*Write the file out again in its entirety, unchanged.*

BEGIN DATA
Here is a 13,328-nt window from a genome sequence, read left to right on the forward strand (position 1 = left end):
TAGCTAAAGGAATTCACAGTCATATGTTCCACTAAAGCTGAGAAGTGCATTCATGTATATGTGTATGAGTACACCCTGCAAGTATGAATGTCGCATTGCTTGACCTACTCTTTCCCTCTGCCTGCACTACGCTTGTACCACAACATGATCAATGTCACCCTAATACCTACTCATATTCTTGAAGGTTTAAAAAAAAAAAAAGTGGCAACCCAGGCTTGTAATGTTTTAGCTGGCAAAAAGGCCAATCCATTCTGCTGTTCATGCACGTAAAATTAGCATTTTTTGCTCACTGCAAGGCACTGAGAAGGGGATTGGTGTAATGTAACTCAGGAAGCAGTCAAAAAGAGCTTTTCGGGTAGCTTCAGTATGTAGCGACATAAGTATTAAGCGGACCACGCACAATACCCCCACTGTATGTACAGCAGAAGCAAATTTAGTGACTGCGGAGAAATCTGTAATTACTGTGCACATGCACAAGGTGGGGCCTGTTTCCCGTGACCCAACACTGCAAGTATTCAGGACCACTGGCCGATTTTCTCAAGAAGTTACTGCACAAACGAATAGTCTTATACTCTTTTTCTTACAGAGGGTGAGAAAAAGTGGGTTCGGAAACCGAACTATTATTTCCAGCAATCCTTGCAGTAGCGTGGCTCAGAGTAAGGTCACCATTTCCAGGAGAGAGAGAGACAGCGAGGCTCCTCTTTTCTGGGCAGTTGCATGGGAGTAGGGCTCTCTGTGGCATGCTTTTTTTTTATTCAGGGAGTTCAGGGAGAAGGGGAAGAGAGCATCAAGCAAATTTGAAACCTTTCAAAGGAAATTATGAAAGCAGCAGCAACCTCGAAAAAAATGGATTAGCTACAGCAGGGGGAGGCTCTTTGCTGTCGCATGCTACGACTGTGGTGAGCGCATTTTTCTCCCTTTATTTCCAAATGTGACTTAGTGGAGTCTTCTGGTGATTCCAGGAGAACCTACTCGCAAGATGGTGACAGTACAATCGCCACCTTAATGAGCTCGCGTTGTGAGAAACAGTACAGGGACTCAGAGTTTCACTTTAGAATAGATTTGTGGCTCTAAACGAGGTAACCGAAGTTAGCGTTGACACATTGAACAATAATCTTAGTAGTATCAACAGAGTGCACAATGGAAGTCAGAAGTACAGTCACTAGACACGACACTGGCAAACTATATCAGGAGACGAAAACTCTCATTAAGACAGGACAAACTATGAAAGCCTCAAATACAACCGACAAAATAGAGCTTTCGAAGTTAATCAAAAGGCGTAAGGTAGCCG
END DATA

Here is a 13,328-nt window from a genome sequence, read left to right on the forward strand (position 1 = left end):
TAGCTAAAGGAATTCACAGTCATATGTTCCACTAAAGCTGAGAAGTGCATTCATGTATATGTGTATGAGTACACCCTGCAAGTATGAATGTCGCATTGCTTGACCTACTCTTTCCCTCTGCCTGCACTACGCTTGTACCACAACATGATCAATGTCACCCTAATACCTACTCATATTCTTGAAGGTTTAAAAAAAAAAAAAGTGGCAACCCAGGCTTGTAATGTTTTAGCTGGCAAAAAGGCCAATCCATTCTGCTGTTCATGCACGTAAAATTAGCATTTTTTGCTCACTGCAAGGCACTGAGAAGGGGATTGGTGTAATGTAACTCAGGAAGCAGTCAAAAAGAGCTTTTCGGGTAGCTTCAGTATGTAGCGACATAAGTATTAAGCGGACCACGCACAATACCCCCACTGTATGTACAGCAGAAGCAAATTTAGTGACTGCGGAGAAATCTGTAATTACTGTGCACATGCACAAGGTGGGGCCTGTTTCCCGTGACCCAACACTGCAAGTATTCAGGACCACTGGCCGATTTTCTCAAGAAGTTACTGCACAAACGAATAGTCTTATACTCTTTTTCTTACAGAGGGTGAGAAAAAGTGGGTTCGGAAACCGAACTATTATTTCCAGCAATCCTTGCAGTAGCGTGGCTCAGAGTAAGGTCACCATTTCCAGGAGAGAGAGAGACAGCGAGGCTCCTCTTTTCTGGGCAGTTGCATGGGAGTAGGGCTCTCTGTGGCATGCTTTTTTTTTATTCAGGGAGTTCAGGGAGAAGGGGAAGAGAGCATCAAGCAAATTTGAAACCTTTCAAAGGAAATTATGAAAGCAGCAGCAACCTCGAAAAAAATGGATTAGCTACAGCAGGGGGAGGCTCTTTGCTGTCGCATGCTACGACTGTGGTGAGCGCATTTTTCTCCCTTTATTTCCAAATGTGACTTAGTGGAGTCTTCTGGTGATTCCAGGAGAACCTACTCGCAAGATGGTGACAGTACAATCGCCACCTTAATGAGCTCGCGTTGTGAGAAACAGTACAGGGACTCAGAGTTTCACTTTAGAATAGATTTGTGGCTCTAAACGAGGTAACCGAAGTTAGCGTTGACACATTGAACAATAATCTTAGTAGTATCAACAGAGTGCACAATGGAAGTCAGAAGTACAGTCACTAGACACGACACTGGCAAACTATATCAGGAGACGAAAACTCTCATTAAGACAGGACAAACTATGAAAGCCTCAAATACAACCGACAAAATAGAGCTTTCGAAGTTAATCAAAAGGCGTAAGGTAGCCG